In further coincidence, back in 1987, I even persuaded James Baker III, when he was Treasury Secretary, to recommend to the International Monetary Fund that the major central banks of the world coordinate monetary policy, using a basket of commodities including gold, as the reference point. In other words, if the Deutschemark and dollar tried to fix to each other, they would not be able to tell which of their central banks were too easy and which too tight, unless they had an external "reference point." Baker made the proposal at the IMF meeting in early September, and as fate would have it, in October he got into a dispute with the Bundesbank over the dollar/DM exchange rate as the dollar slid against the DM. If Baker were on the system he had proposed just a month earlier, he would have had to defend the dollar by tightening monetary policy -- as the gold price was rising against a stable DM/gold price. Simultaneously, the new Fed chairman, Alan Greenspan, told Fortune magazine he thought the dollar was overvalued. Wall Street thought these guys had been informally coordinating the dollar/DM since February, in a deal struck in Paris, the Louvre Accord. Now that deal was blown and, if you recall, the stock market crashed. The Dow Jones Industrial Average lost a third of its value in a few days -- about the same as the Crash of 1929. If you would give JBIII a call, he will confirm that I met with him in his Treasury office six days before the Crash, bringing him a message from Professor Robert Mundell. (Mundell, of course, is the Canadian economist who just won the Nobel Prize in economics for 1999.) Mundell told me to tell Baker he should do everything in his power to defend the dollar, even if it meant selling gold from Fort Knox. Alas, JBIII may have heard what I was saying, but his other Treasury advisors nixed the idea and leaked their willingness to let the dollar decline to the Sunday NYTimes. On Monday, Wall Street crashed!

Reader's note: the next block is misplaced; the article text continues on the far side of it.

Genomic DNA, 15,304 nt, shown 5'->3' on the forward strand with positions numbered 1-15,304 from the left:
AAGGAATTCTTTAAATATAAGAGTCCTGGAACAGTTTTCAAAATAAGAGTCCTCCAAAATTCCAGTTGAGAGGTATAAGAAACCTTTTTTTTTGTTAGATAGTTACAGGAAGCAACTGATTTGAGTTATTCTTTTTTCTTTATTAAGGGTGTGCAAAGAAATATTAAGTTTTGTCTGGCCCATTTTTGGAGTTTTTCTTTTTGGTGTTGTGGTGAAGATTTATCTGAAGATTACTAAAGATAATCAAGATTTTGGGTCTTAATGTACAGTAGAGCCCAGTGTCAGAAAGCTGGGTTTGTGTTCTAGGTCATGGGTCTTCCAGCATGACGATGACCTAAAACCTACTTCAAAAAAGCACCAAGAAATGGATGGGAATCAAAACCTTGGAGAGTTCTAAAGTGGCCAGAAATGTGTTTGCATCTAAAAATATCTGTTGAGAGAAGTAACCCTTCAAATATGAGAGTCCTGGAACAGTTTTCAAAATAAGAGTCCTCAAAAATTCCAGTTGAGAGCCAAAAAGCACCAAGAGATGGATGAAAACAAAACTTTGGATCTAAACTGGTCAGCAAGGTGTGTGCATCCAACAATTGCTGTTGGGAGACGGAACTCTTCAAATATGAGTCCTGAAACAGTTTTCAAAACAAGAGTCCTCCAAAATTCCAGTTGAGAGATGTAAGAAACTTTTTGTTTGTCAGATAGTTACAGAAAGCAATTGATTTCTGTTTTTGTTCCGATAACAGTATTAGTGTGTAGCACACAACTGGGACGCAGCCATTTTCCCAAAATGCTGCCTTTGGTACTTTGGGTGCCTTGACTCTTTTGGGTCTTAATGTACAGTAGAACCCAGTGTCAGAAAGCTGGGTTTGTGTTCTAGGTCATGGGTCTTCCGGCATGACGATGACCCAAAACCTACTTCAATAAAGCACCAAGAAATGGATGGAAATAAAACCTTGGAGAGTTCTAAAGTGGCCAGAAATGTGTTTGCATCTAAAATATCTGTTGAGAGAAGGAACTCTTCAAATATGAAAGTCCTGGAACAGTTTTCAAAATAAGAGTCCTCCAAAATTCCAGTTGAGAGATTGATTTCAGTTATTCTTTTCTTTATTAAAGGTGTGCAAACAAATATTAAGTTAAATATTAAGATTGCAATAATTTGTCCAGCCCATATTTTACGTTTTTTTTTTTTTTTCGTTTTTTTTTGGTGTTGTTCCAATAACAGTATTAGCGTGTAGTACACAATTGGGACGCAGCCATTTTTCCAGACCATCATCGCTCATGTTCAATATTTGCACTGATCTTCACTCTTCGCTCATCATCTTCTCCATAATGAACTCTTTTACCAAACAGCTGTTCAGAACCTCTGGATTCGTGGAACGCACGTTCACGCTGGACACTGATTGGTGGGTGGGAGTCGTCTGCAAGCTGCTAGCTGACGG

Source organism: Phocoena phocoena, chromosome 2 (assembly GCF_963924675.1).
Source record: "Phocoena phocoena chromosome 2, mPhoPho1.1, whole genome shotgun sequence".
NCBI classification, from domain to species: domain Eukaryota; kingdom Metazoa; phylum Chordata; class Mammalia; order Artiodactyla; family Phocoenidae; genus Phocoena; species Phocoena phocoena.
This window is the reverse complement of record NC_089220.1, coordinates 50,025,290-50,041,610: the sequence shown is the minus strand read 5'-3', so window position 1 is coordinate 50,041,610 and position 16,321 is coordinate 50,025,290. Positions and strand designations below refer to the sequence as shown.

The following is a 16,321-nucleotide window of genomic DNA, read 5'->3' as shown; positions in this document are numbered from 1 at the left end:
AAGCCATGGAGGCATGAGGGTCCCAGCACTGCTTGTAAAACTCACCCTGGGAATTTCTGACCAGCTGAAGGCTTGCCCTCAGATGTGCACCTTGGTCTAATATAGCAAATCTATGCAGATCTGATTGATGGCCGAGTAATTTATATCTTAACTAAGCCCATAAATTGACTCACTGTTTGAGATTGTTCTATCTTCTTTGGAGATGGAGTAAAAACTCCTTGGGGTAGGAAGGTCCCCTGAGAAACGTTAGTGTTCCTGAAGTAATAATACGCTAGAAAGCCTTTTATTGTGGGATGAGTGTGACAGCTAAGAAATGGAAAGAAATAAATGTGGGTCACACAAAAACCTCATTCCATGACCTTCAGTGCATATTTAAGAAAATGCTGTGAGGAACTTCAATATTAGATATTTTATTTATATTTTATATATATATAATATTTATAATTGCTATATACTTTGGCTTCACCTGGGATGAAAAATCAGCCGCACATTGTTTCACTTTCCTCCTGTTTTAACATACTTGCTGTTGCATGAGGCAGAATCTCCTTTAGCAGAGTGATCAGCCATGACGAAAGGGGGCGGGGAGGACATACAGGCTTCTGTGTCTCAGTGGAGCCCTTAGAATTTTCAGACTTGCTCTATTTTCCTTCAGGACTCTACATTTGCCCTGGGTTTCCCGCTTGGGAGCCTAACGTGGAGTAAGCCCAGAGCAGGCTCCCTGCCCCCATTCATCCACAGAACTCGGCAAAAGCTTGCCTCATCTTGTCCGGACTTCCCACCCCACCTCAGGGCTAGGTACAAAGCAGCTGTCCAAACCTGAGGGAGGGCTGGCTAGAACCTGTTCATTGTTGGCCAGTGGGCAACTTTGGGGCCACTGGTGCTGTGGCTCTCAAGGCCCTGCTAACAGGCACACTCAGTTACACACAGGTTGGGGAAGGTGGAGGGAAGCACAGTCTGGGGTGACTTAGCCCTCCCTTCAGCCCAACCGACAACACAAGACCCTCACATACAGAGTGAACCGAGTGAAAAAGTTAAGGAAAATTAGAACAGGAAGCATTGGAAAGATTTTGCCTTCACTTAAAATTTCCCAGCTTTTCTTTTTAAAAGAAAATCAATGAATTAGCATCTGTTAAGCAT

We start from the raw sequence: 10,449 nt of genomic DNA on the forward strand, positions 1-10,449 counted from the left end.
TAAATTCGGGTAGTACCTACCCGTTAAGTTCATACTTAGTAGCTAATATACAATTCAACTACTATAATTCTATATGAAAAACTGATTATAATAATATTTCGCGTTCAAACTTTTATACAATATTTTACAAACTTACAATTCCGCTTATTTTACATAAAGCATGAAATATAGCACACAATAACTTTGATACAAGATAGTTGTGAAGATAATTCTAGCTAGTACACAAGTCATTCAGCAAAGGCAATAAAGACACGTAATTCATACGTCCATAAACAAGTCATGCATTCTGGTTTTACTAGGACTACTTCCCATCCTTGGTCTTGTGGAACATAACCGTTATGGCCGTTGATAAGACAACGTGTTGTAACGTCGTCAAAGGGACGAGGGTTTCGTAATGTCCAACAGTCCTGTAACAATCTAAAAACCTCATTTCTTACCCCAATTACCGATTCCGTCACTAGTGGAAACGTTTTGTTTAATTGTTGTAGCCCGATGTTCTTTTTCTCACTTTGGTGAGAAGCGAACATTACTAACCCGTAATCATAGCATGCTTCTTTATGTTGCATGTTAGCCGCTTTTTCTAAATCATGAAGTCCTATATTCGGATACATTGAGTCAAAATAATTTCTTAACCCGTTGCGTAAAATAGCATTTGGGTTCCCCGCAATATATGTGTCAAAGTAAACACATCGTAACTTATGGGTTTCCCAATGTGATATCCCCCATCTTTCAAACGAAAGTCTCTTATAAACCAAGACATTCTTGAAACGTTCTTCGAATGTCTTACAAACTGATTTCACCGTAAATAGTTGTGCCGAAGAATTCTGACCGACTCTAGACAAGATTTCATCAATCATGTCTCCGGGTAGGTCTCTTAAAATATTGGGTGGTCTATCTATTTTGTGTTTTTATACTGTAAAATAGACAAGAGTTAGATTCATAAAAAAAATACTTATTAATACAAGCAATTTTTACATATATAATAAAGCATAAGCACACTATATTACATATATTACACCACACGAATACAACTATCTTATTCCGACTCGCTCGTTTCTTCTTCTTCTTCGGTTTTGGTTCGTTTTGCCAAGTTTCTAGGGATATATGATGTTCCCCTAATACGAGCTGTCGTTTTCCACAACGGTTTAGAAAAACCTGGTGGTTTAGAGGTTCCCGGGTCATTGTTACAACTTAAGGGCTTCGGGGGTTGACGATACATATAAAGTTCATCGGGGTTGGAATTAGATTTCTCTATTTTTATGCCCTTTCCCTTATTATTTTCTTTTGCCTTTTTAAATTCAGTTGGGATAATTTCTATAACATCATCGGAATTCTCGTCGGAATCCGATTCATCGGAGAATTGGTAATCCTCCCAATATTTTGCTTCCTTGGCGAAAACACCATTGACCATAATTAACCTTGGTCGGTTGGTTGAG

Well, at least there was no Great Depression. Instead of compounding that error and its implications for the taxation of inflated capital gains, Greenspan sobered up and worked fervently in the years that followed to prevent the gold price from rising. Indeed, his willingness to deflate the dollar from 1996 on, with gold losing $100 an ounce, may have crushed commodity producers here and around the world, but it has been good for the NASDAQ/Internet stocks, which are happy there will be no taxation of inflated capital gains.

Unless of course the ice starts cracking at Y2K and nobody knows how to get off the lake. So I sat there at Christmas mass at Christ the King, listening to Father O'Donovan, and I got the creepy feeling it was going to be deja vu all over again. Oh, I forgot to tell you, John, but a few days after Mundell learned he had won the Nobel Prize, he told Marshall Loeb of MSNBC's Marketwatch that it might be a good idea to fix the dollar/euro/gold rate, even if only temporarily, as we go through the Y2K threshold. That's right, he said it would reduce the risk of currency volatility. Every country in the world would be able to take it as monetary guidance from a stable, fixed point instead of sliding around on the cracking ice.

Now I know you have already taped your McLaughlin Group show for the coming weekend, John, but there will be other shows. You might take a minute or two from your holiday vacation to give a call to Jim Baker at his law office in Houston -- to tell him what Mundell recommends this time, and whether or not he thinks it would be a good thing to do. You also might tell JBIII that Wanniski not only thinks it is a good idea, but that he got independent confirmation from a higher source at the Christmas services in New Vernon, N.J.